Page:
Date of Award

Summer 7-16-2021

Degree Type


Degree Name

Doctor of Philosophy (PhD)




Felver, Joshua C.

Subject Categories

Medicine and Health Sciences | Psychiatry and Psychology


Mindfulness-based practices (MBP) have risen in popularity in research especially as an applied practice to buffer against the deleterious effects of stress and reduce psychopathology (Brown et al., 2012; Khoury et al., 2015). There are significant health problems implicated with stress and psychopathology and as such interventions, such as MBP, are frequently the topic of research to reduce stress and improve health and well-being (Juster et al., 2010; Goldberg et al., 2018). The body scan is an intervention component of MBP that involves a systematic allocation of attention through the somatic sensations of different parts of the body. Body scans are a very common MBP that are found in virtually every multi-component MBP curriculum. However, research summarizing the unique effects of the body scan as a stand-alone MBP to mitigate stress and psychopathology has not yet been studied. Examining the isolated effect of the body scan adds to the MBP literature base by parsing and characterizing the component elements of a MBP practice (i.e., the body scan) which has been indicated as a research direction that may further inform future research and provide clinical applications (Cook-Cottone, 2015). Consequently, the purpose of this narrative systematic review was to characterize the body scan practice as a stand-alone practice to reduce stress and psychopathology, relate this outcome literature to existing MBP research, and provide recommendations for future research and clinical work. This narrative systematic review was the first of its kind to respond to this gap in the literature by examining the body scan as a standalone practice outside of multicomponent mindfulness programs.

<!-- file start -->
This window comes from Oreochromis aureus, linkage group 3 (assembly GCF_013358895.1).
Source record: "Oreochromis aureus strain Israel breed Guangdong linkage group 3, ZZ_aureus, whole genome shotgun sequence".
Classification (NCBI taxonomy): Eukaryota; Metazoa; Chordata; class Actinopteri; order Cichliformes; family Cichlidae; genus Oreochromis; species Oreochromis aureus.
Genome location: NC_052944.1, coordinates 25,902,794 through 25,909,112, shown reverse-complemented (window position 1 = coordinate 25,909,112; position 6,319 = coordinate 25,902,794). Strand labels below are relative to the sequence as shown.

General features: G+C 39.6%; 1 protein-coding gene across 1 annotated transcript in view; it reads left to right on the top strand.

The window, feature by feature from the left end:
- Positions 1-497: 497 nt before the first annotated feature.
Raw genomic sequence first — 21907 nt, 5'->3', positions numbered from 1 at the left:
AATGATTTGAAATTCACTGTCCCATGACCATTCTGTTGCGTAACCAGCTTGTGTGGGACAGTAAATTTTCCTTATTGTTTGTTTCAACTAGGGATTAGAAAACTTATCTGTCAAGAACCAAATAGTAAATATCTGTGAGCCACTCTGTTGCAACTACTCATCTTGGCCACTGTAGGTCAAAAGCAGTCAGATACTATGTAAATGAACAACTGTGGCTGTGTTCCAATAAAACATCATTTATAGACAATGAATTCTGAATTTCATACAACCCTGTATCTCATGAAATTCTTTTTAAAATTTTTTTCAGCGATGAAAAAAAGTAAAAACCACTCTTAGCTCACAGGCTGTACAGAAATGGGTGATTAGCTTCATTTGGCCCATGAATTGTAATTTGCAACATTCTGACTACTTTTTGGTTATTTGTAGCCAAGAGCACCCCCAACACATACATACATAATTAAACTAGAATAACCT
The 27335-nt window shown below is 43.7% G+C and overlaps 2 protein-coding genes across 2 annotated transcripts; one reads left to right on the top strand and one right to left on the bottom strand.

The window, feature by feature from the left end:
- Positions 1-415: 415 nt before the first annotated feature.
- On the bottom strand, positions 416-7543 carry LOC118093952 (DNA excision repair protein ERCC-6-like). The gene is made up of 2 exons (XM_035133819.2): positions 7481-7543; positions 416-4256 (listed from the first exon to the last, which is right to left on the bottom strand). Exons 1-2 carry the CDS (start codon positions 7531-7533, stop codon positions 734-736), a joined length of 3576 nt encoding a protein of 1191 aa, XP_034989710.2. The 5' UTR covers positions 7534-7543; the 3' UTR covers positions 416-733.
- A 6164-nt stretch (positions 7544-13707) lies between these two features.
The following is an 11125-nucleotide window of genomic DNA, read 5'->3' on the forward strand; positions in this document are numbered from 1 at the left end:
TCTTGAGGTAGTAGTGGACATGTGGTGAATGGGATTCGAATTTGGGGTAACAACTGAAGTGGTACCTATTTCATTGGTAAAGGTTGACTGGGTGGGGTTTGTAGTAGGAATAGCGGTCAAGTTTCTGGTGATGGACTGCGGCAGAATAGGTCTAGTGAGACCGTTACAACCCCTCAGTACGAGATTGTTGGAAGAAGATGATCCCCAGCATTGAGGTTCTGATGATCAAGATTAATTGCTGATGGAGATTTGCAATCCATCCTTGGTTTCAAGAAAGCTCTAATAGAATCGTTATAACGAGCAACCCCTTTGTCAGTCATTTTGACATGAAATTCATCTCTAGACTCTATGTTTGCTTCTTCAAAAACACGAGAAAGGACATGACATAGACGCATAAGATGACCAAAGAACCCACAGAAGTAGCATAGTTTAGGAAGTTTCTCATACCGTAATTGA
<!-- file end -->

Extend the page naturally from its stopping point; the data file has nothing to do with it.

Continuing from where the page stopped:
Open Access